The other movie we saw, The Descendants, is completely different from The Artist – it’s in color, for one thing, it’s full of colorful language (note the ‘R’ rating) and it’s set in modern-day Hawaii.  But the past plays an important role in the movie, too, which makes sense given its title.  The protagonist, Matt King (played by George Clooney), can trace his island roots back several generations to indigenous and missionary ancestors. 

The main plot of the story involves Clooney’s character discovering, after his wife has been seriously injured in a boating accident, that she’s been cheating on him.  He tries to sort this out as he, the “back-up parent,” reconnects with his two daughters (here’s a link to the New York Times review). 



A subplot of The Descendants concerns a large tract of pristine land on Kauai that King and his many cousins have inherited, and a decision they need to make regarding its sale.  This part of the movie made me think of the Riggs family cabin on Grace Lake, near Bemidji.  It was a sanctuary for G. Oliver for decades during his career as a band director, and my dad has memories of spending time there as a boy. 
The Riggs family cabin on Grace Lake, near Bemidji.
G. Oliver moved to the cabin full-time in 1944 after his forced retirement from his St. Cloud job, two years after Islea’s death.  He soon came out of retirement to conduct a band at Red Lake High School (here, again, I’m reminded of The Artist, and its themes of the old being pushed out by the young, and of the possibilities of career reinvention).

When he died in January 1946, G. Oliver had been planning to sell the cabin to a neighbor who operated an adjoining resort.  My grandfather Ronald and great uncle Percy (Pete) followed through with this plan.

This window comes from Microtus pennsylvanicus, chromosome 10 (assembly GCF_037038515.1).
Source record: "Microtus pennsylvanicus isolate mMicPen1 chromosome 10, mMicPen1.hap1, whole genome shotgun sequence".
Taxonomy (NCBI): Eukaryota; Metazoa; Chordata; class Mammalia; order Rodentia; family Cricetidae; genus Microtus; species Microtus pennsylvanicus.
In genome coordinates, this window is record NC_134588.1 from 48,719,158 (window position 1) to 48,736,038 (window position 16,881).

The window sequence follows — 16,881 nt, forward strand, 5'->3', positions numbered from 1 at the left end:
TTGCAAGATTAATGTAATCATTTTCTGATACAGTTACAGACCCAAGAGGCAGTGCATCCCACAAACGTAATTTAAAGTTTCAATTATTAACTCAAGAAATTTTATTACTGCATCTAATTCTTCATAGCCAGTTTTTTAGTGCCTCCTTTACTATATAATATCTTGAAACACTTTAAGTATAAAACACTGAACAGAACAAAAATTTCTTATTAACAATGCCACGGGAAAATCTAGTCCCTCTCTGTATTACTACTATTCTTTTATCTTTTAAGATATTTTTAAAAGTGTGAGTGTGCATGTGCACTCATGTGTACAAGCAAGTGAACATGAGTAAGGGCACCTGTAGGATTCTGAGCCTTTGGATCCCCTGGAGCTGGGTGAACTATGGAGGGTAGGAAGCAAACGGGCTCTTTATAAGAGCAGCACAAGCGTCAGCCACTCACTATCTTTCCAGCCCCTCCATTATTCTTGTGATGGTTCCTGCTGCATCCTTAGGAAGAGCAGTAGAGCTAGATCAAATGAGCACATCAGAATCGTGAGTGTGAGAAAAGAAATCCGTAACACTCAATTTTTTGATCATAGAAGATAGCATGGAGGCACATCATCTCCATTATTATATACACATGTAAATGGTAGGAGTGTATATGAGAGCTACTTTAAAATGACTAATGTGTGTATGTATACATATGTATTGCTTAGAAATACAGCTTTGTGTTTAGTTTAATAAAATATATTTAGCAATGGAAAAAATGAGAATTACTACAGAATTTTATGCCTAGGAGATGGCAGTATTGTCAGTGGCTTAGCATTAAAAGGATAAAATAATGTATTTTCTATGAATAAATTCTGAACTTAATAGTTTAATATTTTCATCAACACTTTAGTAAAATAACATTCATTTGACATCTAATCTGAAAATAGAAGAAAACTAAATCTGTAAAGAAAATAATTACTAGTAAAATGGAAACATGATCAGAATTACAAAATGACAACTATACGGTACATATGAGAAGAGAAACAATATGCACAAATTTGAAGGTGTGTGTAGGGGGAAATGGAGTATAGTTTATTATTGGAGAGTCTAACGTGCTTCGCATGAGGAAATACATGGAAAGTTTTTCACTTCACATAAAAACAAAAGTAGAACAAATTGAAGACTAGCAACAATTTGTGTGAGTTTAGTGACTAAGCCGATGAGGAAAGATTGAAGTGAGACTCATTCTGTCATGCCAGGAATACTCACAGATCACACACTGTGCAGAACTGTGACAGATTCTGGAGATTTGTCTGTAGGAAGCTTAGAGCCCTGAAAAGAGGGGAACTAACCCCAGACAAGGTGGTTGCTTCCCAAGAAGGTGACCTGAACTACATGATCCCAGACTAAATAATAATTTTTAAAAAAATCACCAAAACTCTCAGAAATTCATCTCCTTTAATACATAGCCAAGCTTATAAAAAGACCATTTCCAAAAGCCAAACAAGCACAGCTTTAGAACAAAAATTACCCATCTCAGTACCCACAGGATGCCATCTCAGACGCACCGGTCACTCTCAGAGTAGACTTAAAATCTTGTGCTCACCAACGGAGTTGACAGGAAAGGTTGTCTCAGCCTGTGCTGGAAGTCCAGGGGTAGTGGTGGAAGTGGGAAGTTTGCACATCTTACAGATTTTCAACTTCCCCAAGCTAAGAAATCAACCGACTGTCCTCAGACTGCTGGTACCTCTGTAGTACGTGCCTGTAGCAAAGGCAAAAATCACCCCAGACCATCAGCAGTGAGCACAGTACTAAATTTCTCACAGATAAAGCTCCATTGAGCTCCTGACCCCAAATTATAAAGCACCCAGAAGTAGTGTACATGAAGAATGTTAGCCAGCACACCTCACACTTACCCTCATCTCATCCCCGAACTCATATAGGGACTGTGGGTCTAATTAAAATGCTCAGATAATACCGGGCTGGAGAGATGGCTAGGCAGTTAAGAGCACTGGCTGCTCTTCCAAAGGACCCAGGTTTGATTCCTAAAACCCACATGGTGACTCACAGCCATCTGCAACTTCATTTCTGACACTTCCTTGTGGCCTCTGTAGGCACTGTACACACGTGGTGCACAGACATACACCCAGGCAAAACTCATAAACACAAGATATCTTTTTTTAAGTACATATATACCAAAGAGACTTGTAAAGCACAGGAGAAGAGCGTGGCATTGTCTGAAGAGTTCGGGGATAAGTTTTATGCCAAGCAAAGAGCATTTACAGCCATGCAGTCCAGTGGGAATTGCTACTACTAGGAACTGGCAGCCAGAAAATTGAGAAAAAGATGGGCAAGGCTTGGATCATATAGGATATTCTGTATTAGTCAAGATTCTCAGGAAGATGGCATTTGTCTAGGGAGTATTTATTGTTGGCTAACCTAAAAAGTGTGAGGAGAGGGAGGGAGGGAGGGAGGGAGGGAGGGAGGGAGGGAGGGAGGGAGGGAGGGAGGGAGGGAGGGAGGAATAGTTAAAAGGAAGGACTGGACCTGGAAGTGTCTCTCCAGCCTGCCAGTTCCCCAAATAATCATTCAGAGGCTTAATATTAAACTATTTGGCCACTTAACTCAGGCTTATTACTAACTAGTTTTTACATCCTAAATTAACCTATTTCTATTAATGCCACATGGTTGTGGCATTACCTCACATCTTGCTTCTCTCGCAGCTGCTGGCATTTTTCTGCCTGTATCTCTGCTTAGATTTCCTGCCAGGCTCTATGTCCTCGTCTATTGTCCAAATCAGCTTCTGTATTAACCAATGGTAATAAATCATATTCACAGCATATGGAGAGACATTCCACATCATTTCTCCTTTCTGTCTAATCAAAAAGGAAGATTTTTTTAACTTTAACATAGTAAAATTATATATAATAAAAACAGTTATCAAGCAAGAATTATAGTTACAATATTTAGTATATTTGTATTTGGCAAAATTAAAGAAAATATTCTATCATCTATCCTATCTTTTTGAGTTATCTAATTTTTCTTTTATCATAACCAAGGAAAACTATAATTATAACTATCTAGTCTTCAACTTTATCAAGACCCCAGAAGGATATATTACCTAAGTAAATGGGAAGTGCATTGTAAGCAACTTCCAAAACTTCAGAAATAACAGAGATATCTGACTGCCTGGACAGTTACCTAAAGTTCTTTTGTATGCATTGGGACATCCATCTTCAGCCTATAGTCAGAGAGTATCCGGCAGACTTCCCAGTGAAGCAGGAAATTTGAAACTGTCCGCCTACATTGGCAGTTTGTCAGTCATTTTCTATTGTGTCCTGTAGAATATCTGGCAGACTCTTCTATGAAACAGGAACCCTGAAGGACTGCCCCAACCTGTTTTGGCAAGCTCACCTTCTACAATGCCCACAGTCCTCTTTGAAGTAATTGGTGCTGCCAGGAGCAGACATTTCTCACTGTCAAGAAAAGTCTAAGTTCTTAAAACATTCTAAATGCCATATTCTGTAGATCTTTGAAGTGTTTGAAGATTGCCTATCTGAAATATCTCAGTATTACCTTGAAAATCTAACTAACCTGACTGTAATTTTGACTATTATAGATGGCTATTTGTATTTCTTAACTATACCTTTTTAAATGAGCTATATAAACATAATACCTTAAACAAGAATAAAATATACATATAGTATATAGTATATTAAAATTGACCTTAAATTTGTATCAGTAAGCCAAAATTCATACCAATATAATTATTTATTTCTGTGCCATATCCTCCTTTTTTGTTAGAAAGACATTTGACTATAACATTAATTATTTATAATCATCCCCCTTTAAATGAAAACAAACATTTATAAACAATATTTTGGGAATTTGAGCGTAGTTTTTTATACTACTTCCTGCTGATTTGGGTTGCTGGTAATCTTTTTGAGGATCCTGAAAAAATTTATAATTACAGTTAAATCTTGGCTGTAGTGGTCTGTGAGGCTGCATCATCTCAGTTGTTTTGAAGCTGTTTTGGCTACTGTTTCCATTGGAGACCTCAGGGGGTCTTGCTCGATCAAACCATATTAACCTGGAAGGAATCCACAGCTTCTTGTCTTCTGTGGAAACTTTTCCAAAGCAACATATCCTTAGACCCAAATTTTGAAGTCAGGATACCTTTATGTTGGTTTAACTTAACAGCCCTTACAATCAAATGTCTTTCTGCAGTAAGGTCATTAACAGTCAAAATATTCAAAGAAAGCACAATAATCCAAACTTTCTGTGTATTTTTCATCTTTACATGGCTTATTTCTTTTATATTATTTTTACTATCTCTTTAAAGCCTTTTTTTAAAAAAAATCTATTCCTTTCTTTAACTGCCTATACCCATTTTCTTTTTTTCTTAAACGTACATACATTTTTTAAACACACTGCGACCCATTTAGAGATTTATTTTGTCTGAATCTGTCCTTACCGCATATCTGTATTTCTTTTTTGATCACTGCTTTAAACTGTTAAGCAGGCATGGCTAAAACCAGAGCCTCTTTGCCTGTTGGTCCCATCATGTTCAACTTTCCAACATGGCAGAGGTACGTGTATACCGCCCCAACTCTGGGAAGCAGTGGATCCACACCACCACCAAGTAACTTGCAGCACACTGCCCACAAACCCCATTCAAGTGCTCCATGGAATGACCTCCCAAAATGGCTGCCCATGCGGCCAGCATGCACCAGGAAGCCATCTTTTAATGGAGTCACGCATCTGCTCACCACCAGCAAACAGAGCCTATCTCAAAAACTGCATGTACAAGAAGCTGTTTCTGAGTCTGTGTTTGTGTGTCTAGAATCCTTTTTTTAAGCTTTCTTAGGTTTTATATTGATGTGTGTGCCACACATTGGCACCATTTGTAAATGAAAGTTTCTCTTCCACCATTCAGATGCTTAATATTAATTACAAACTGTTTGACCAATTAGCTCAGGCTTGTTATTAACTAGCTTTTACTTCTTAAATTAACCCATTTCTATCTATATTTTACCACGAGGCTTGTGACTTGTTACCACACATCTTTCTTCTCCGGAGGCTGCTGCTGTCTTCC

Although it would might been nice if the property had stayed in the family – I know other families who own properties up north that have been in the family for generations – it’s also possible that it would have created family divisions, like in The Descendants – cousins arguing over its use, whether it should be sold, and if so, to whom.
A postcard from the Dean Davis resort, sent to my grandparents in 1951.
I don’t know what’s become of that property, and I’m curious to find out.  Louisa is attending French camp this summer in Hackensack, and when we pick her up in mid-July, we plan to take a side trip to Bemidji and see if we can find the spot where the cabin had been located.

If nothing else, the adventure could be material for a Lawler/Riggs family home movie, which, given our cast of human and canine characters, is certain not to be silent.

3 comments:

  1. Hey! This looks great on my iPhone.

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  2. Joy,

    The Descendants was written by Jim Rash who plays Dean Pelton on "Community." Don't know if you caught that in the credits. I didn't know until I happened to read it in Shari's Entertainment Weekly the other day. I want to see it and The Artist.

    ReplyDelete
  3. Brendon,

    I read that in EW a few days ago but totally forgot about it when we saw the movie. He's a talented guy and hilarious in the show. We just saw the paintball episode last night.

    ReplyDelete